Far be it from us to insinuate that these reflections apply to all the subscribers; the motives of many are doubtless good; but we cannot help expressing our concern that such men do not separate themselves from those of other descriptions ; that they do not preface their subscriptions by a public declaration, that compassion for the unfortunate is their sole motive, and that they by no means consider their acts of benevolence as an expression of approbation of the principle or the conduct of the war. By such a declaration they would have prevented themselves from being mingled and confounded with the inass of the servile supporters of administration, and described by Mr. Perceval and the Editor of the Morning Post, as approving the whole principle and conduct of the war, and thereby, it is much to be feared, causing their “ good to be evil spoken of," and rendering it instrumental to the ruin of their country, and the destruction of the human race.

So far indeed from having the most distant wish of circumscribing the exertions of benevolence, we earnestly wish them to be less partial, and more general, and disinterested. Why does not the present snbscription include the Portuguese who suffered by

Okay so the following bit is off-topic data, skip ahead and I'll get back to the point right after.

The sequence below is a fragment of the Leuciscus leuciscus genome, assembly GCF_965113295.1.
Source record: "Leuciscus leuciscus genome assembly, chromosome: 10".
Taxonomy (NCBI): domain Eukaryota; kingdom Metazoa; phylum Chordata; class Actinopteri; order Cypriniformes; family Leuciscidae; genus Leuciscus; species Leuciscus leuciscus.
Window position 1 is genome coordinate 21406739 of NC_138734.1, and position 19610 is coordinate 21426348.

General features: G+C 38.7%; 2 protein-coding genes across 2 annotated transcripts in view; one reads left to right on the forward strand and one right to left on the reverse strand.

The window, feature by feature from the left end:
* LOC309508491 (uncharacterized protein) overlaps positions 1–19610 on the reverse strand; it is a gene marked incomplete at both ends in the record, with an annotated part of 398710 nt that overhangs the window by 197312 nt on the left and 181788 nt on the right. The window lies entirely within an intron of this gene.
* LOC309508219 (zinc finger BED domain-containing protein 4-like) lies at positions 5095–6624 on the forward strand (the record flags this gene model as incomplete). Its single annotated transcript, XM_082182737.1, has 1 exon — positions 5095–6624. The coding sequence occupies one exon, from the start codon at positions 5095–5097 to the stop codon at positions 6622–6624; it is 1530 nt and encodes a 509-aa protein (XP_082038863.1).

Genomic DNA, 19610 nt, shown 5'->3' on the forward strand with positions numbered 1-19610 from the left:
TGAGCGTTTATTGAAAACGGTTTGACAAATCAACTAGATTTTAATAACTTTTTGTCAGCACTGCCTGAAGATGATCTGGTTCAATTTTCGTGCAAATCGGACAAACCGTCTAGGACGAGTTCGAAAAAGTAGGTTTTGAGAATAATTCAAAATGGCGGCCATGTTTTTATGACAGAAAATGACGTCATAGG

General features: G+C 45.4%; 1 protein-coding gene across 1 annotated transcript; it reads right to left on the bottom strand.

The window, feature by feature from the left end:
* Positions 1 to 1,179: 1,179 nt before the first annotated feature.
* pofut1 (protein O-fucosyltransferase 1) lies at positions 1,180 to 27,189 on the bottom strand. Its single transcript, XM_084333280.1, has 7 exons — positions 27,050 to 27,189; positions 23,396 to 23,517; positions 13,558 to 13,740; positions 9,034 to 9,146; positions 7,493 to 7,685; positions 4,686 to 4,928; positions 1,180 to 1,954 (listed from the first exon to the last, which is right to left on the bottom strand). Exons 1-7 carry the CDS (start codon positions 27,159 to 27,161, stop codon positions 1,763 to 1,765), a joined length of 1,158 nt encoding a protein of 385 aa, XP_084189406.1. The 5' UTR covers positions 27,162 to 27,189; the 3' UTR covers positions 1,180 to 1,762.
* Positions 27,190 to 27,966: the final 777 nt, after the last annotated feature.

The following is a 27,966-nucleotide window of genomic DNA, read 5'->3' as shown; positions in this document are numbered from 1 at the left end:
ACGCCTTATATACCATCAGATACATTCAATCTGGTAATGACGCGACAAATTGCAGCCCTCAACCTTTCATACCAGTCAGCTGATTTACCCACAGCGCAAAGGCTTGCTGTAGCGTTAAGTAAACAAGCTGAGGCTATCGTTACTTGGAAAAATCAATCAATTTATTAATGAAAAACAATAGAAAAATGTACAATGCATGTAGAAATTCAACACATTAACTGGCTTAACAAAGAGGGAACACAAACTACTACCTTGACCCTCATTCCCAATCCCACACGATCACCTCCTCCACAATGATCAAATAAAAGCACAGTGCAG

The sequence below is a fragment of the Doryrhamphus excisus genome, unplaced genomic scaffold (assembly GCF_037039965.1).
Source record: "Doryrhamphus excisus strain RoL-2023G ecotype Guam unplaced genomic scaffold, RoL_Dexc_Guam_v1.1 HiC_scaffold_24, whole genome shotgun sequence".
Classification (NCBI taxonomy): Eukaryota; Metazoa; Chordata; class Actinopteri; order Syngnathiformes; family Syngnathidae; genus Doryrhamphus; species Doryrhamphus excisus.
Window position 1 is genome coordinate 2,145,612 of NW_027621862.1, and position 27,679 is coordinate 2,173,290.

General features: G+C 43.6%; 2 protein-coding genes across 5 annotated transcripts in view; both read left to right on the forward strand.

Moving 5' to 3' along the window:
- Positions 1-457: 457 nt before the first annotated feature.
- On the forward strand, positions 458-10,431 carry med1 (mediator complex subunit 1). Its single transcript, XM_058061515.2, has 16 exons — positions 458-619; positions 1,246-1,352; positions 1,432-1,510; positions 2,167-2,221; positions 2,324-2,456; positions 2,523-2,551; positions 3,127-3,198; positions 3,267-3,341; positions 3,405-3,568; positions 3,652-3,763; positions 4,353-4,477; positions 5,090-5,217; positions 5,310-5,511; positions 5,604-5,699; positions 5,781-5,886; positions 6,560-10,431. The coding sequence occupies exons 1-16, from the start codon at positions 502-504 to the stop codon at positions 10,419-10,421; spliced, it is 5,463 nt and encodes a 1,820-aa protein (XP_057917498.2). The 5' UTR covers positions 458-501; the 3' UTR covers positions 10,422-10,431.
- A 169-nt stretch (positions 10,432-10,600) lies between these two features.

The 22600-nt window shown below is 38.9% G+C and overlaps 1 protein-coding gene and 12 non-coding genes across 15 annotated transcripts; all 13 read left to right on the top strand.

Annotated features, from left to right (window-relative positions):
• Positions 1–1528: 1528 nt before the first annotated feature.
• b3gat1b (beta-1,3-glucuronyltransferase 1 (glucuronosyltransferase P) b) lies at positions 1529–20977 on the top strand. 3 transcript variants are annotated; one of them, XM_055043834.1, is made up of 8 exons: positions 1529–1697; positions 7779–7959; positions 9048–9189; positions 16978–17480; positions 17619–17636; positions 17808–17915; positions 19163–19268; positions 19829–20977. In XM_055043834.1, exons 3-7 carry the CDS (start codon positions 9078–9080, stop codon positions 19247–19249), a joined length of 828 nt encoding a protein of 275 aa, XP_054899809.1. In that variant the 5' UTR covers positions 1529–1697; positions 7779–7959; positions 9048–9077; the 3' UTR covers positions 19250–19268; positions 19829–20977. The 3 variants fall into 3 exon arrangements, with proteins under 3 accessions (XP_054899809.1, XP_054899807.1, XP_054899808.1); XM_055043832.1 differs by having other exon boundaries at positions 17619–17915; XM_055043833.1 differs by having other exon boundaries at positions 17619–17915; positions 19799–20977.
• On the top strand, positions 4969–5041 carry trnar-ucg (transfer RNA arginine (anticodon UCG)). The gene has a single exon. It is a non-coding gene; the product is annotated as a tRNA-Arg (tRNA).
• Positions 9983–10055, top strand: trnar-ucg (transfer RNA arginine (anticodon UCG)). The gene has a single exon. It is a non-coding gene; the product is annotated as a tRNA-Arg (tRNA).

the ravages of the British army iu their retreat during the last campaign? What pleasure would it not have afforded us to have beheld subscriptions entered into for the wives and families of the massacred citizens of Copenbagen, or for repairing the ruins occasioned by the conflagration of that city, and of similar ruins occasioned by the conflagration at Flushing, which, however, constituted the peculiar glory of that exhibition of benevolence, of our patriotic and christian statesmen-The Walcheren Expedition! Why are there so few of our public men of any party, or description, to be found assisting those persons suffering under vindictive ex officio informations,--some of whom it is to be feared, may prove martyrs to the cause,—not of falsehood but of TRUTH; and to that invaluable right of Britons-A FREE PRESS ! But it is in vain to search for exertions of pure and patriotic benevolence amongst the lovers of war, and the supporters of that system which in its practice and consequences enfeebles and deadens the best feelings of the human heart.